Making the shift from “survive to thrive” depends on an organisation becoming distinctly human at its core—a different way of being that approaches every question, every issue, and every decision from a human angle first.
IN 2020, COVID-19 forced organisations around the world to enact radically new ways of working and operating amid the pandemic’s human and economic impacts. Organisations had to respond to a sudden, unforeseen crisis whose rapidly changing nature confounded efforts to predict and plan for events. The pandemic brought into sharp relief the pitfalls of strategies that envision moving from point A to point B on a static path, and that assume that one has years, not months or weeks, in which to rethink outdated views and establish a new set of truths. As we all learned the hard way, in an environment that can shift from moment to moment, the paths and time frames to achieving one’s goals must shift as well.
Having a plan to deal with the unexpected, as important as it is, isn’t all organisations need in such an environment. Even more necessary is to make a fundamental mindset shift: from a focus on surviving to the pursuit of thriving.
In a world of perpetual disruption, a focus on surviving restricts one’s aspirations to accepting each new reality and working within it to accomplish what an organisation has always done. A survival mindset views disruptions as point-in-time crises to be addressed with the expectation that the organisation will revert to “business as usual” once the crises are over. Organisations with a survival mindset aim to deal with the reality that the world imposes; it’s about doing what’s necessary to succeed today.
The pursuit of thriving, in contrast, orients organisations toward welcoming each new reality and using it to reimagine norms and assumptions in ways that were not possible before. A thrive mindset recognises that disruption is continuous rather than episodic, and embraces disruption as a catalyst to drive the organisation forward. Organisations with a thrive mindset aim to create new realities that they choose for themselves; it’s about doing what’s possible, not just to succeed today, but also to dominate tomorrow.
It’s our view that the shift from survive to thrive depends on an organisation becoming—and remaining—distinctly human at its core. This is not just a different way of thinking and acting. It’s a different way of being, one that approaches every question, every issue, and every decision from a human angle first. And it’s not just a good idea, but a mandate for growth. Today’s environment of extreme dynamism calls for a degree of courage, judgment, and flexibility that only humans and teams led by humans can bring. A predictable world can be effectively dealt with by algorithms and equations. A messy world cannot, even in an age of increasingly intelligent machines.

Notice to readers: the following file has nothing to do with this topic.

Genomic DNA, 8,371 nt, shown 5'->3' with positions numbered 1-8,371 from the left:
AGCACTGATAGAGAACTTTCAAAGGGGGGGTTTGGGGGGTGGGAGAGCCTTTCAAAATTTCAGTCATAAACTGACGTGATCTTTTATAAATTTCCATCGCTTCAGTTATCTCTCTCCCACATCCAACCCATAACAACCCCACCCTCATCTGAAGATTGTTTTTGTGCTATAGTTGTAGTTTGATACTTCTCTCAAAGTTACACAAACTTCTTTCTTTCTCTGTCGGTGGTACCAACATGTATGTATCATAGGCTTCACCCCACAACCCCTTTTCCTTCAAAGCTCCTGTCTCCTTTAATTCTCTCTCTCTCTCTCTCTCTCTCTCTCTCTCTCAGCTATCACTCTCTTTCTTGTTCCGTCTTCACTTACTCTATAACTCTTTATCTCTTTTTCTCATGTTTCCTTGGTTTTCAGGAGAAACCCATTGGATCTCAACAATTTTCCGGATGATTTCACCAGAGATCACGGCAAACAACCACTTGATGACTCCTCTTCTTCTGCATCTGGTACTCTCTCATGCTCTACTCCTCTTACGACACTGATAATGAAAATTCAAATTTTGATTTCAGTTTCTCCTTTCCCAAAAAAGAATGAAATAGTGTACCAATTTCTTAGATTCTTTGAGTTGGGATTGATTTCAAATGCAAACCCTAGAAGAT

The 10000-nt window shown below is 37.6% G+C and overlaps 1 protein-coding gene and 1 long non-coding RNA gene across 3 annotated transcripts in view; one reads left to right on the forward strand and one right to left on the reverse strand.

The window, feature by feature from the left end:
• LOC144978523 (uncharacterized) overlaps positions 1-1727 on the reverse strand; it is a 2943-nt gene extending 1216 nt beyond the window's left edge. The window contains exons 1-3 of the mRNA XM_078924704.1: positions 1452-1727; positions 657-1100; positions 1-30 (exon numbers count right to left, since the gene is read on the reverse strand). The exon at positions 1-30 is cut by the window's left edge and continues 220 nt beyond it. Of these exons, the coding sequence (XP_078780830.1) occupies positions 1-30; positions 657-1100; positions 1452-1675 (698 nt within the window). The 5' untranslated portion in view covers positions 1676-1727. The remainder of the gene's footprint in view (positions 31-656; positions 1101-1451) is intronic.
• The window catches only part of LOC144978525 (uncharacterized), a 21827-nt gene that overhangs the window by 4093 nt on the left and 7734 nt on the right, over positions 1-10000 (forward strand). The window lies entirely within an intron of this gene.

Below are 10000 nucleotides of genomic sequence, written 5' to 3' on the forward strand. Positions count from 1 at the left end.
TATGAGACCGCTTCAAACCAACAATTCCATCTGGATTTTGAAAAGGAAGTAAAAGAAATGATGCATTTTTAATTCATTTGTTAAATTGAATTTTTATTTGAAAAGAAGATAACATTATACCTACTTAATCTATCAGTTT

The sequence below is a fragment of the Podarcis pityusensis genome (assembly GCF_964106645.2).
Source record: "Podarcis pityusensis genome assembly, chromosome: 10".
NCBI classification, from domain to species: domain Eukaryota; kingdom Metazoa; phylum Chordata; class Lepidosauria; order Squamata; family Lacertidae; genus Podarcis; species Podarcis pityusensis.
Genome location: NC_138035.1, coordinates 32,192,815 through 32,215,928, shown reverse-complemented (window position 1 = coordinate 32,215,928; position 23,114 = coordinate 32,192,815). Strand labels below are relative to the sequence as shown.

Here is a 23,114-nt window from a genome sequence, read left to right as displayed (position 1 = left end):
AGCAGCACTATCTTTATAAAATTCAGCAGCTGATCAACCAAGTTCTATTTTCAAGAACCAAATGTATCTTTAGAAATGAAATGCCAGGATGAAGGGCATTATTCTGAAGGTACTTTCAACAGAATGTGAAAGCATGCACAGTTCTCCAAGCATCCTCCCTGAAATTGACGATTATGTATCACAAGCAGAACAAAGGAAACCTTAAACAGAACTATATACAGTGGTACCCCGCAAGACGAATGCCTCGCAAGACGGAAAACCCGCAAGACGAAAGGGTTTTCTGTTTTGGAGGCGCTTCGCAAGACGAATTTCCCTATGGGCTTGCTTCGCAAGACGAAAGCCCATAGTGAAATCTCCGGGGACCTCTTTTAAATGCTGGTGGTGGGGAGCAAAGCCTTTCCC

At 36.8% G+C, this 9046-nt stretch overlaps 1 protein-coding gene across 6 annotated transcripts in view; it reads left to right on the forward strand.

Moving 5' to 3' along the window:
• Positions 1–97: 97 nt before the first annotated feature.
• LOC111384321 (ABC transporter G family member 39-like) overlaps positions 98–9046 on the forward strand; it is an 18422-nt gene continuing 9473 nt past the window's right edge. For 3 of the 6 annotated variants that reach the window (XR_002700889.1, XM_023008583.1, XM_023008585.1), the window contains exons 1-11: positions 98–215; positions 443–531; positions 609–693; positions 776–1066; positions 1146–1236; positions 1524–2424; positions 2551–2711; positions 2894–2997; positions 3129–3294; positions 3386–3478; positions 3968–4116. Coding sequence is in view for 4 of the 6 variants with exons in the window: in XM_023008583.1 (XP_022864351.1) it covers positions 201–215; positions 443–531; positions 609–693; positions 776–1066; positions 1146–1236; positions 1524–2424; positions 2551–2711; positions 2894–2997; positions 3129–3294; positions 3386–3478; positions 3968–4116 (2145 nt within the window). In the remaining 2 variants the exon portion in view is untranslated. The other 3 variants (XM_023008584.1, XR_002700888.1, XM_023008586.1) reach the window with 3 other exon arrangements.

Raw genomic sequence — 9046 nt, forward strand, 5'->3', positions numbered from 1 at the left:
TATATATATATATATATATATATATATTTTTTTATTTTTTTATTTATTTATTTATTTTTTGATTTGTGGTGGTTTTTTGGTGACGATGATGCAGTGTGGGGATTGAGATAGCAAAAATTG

Being distinctly human at the core is the essence of what it means to be a social enterprise. To combine revenue growth and profit-making with respect and support for its environment and stakeholder network, an organisation needs to ground itself in a set of human principles: purpose and meaning, ethics and fairness, growth and passion, collaboration and relationships, and transparency and openness.1 The human focus these principles bring to an organisation is what puts the social enterprise in a position to thrive—to continually reinvent itself on the back of perpetual disruption.
In the 2021 Deloitte Global Human Capital Trends report, we set out to understand what characteristics can support organisations in the shift from survive to thrive. We started our exploration by asking a paradoxical question: How can organisations position themselves to thrive when they are focussed on making the changes necessary to survive?